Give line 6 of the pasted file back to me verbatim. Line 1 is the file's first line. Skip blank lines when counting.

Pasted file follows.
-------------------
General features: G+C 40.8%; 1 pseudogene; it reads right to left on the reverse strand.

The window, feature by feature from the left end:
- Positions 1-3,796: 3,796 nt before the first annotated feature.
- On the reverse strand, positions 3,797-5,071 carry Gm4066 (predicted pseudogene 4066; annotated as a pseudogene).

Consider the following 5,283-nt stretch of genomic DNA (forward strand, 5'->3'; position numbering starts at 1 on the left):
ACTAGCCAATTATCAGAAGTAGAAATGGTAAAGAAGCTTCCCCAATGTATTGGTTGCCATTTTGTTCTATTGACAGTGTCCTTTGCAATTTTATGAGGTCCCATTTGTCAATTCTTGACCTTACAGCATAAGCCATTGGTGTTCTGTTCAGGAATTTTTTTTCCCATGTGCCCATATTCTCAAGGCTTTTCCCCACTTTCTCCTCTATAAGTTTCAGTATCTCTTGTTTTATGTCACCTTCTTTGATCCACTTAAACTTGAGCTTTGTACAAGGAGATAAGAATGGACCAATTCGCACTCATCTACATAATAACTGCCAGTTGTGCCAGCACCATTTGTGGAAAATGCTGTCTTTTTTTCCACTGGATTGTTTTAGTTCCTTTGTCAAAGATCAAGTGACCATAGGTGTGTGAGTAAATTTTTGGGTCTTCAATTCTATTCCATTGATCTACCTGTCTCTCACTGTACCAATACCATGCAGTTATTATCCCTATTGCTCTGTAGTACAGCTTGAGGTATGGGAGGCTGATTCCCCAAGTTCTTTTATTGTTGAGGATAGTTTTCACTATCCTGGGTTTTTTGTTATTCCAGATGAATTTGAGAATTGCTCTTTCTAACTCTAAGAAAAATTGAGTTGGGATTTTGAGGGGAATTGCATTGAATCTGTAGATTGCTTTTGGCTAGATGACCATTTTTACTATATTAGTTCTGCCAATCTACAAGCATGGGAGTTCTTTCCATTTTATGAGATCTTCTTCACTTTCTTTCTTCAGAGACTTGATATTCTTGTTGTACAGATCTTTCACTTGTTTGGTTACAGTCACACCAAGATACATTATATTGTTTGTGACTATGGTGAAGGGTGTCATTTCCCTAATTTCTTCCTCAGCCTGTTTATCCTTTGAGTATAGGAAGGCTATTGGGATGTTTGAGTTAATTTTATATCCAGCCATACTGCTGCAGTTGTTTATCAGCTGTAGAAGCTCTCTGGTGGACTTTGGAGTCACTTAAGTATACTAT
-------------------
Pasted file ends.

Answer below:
ACTAGCCAATTATCAGAAGTAGAAATGGTAAAGAAGCTTCCCCAATGTATTGGTTGCCATTTTGTTCTATTGACAGTGTCCTTTGCAATTTTATGAGGTCCCATTTGTCAATTCTTGACCTTACAGCATAAGCCATTGGTGTTCTGTTCAGGAATTTTTTTTCCCATGTGCCCATATTCTCAAGGCTTTTCCCCACTTTCTCCTCTATAAGTTTCAGTATCTCTTGTTTTATGTCACCTTCTTTGATCCACTTAAACTTGAGCTTTGTACAAGGAGATAAGAATGGACCAATTCGCACTCATCTACATAATAACTGCCAGTTGTGCCAGCACCATTTGTGGAAAATGCTGTCTTTTTTTCCACTGGATTGTTTTAGTTCCTTTGTCAAAGATCAAGTGACCATAGGTGTGTGAGTAAATTTTTGGGTCTTCAATTCTATTCCATTGATCTACCTGTCTCTCACTGTACCAATACCATGCAGTTATTATCCCTATTGCTCTGTAGTACAGCTTGAGGTATGGGAGGCTGATTCCCCAAGTTCTTTTATTGTTGAGGATAGTTTTCACTATCCTGGGTTTTTTGTTATTCCAGATGAATTTGAGAATTGCTCTTTCTAACTCTAAGAAAAATTGAGTTGGGATTTTGAGGGGAATTGCATTGAATCTGTAGATTGCTTTTGGCTAGATGACCATTTTTACTATATTAGTTCTGCCAATCTACAAGCATGGGAGTTCTTTCCATTTTATGAGATCTTCTTCACTTTCTTTCTTCAGAGACTTGATATTCTTGTTGTACAGATCTTTCACTTGTTTGGTTACAGTCACACCAAGATACATTATATTGTTTGTGACTATGGTGAAGGGTGTCATTTCCCTAATTTCTTCCTCAGCCTGTTTATCCTTTGAGTATAGGAAGGCTATTGGGATGTTTGAGTTAATTTTATATCCAGCCATACTGCTGCAGTTGTTTATCAGCTGTAGAAGCTCTCTGGTGGACTTTGGAGTCACTTAAGTATACTAT